How low will it go?

Though the national real estate market remains bleak–in some neighborhoods vacant homes outnumber those that are occupied and sellers are being forced to lower asking prices in a bid to lure bargain hunters–it’s assumed that when housing dips to a point where buyers think it represents a bargain, they’ll buy back in.

The problem is many of the markets that experienced steep 2007 price drops are still a long way from recovery.

That’s based on a Moody’s report prepared for It predicts that 2008 isn’t going to be any gentler than last year on slumping markets like Los Angeles, Sacramento, Calif., Las Vegas and Tampa, Fla., where market weakness is expected to cause 10% to 25% drops over the next year.

Moody’s model incorporates inventory levels, job growth or loss, and the availability and cost of credit based on current mortgage rates and the Federal Reserve’s Senior Loan Officer Survey, which asks lenders about their mortgage standards.

The model also measures home buyer expectations on a market-by-market level, based on an 18-month moving average of home prices. The more sharply prices fall, the more likely buyers are going to stay out and wait for a bottom; in a quickly accelerating market, buyers are more likely to jump in, expecting future home price increases.

Falling Figures
Price drops result from a convergence of factors including overbuilding and speculating and rapid price increases.

But large-scale job loss has the most potent effect, note Eric Belsky and Daniel McCue, economists at the Harvard Joint Center for Housing Studies. Markets can overheat, overexpand and digest flippers and overexuberant builders, but housing prices are most likely to fall when people lose their paychecks.

Belsky and McCue studied housing downturns from 1980 to 2004 and discovered that the most likely cause of housing price declines were spikes in unemployment. Consider the industrial cities of Cleveland and Detroit, which have lost jobs steadily since 2000 and now post unemployment rates of 6% and 7.7%, respectively, well above the national average of 5.1%. Of the 10 cities on our list of cities experiencing the greatest price drops, they are the only two where prices are lower than in 2000.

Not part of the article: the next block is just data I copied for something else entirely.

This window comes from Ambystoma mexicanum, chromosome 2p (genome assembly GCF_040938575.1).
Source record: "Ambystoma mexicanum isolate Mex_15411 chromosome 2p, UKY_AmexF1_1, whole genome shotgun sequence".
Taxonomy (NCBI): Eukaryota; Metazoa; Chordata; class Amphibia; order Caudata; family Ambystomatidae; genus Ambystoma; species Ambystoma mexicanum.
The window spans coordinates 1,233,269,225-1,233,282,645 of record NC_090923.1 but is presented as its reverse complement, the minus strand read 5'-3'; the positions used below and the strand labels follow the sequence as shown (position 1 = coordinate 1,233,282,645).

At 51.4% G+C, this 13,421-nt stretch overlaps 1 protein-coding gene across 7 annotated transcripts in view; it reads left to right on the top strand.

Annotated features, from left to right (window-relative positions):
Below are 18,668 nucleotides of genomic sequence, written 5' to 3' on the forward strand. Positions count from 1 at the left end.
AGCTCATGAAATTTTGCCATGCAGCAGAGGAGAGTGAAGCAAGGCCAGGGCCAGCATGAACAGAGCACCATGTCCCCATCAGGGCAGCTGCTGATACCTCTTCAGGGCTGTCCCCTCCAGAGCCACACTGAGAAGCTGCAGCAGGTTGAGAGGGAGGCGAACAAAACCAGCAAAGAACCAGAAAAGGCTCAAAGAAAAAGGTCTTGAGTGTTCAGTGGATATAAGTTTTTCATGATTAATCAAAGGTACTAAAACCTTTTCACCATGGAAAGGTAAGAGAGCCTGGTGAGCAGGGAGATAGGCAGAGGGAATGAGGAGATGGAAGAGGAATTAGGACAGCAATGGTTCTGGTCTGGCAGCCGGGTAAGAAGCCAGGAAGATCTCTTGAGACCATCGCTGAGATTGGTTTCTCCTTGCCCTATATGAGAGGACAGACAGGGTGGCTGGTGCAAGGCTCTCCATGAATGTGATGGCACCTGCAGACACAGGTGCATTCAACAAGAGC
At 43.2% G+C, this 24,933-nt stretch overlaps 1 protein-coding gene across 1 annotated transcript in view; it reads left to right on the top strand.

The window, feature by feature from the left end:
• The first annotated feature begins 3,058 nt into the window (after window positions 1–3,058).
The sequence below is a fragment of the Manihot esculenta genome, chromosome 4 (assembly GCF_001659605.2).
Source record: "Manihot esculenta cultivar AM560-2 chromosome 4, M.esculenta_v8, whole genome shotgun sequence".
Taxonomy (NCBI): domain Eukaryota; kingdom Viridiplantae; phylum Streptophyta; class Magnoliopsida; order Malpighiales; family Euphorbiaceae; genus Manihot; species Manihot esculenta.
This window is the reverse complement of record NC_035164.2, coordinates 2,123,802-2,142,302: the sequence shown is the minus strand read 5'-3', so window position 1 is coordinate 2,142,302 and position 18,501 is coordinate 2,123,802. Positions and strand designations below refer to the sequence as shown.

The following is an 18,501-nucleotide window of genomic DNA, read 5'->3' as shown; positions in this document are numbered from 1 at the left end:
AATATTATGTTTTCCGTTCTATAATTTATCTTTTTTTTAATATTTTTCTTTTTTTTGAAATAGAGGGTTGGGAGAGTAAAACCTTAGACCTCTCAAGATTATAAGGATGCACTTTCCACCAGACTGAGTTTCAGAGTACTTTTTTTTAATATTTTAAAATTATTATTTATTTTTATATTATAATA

Surprised? Don’t be. While prices are falling, they are, for the most part, higher than earlier this decade. In 2000, Inland Empire prices, for example, were $138,560. Moody’s has Riverside- San Bernardino, Calif., home values declining another 23% this year, to $291,590.

“In a normal housing market, we have ratios that you qualify for a certain amount of house at your income level,” says Anthony Sanders, a professor of finance at Arizona State University. “Since banks have tightened credit, we’re starting to revert back to those lending standards, and prices are going back to reflecting a ratio of income and median house value.”

Of course, these price increases are largely because of new development and bloated McMansions–and not necessarily of normal appreciation. Between 1980 and 2000, home values consistently ran 3.7 times the median family’s income in San Bernardino-Riverside, but by 2006 that figure swelled to a multiple of 7.6. If home prices return to the area’s historic growth rate, Inland Empire prices would balance at $200,000 in present dollars.

Bottom line: “The continued decline,” says Sanders, “is going to be very problematic for homeowners–but also for secondary investors.”


#1 $fromaSia on 05.05.08 at 10:33 pm

Thanks for the article but how will the down turn in U.S.A.’s R.E. Market affect Vancouver’s bullet proof boom?

Nothing is bullet-proof. — Garth

#2 $fromaSia on 05.05.08 at 10:37 pm

The comments from Mr. Cameron Muir. (May I add that he owns RE investments as well.) Has mentioned that prices will continue to rise.

Mr. Rennie of Rennie Marketing Systems has also quoted,” Vancouvers Downtown R.E. is bullet proof.”

#3 Cam on 05.05.08 at 11:10 pm

Oh… I get it now, Vancouver really is bulletproof. Our houses cost so much because the walls are lined with Kevlar. There’s 43% more kevlar in the valley and 25% in the GVRD this month over last year. No need to dodge bullets, plenty of kevlar to go around.

#4 vultur on 05.06.08 at 12:25 am

Well then we must believe Bob Rennie for his known the world-over as a man of ethics and honesty! lol!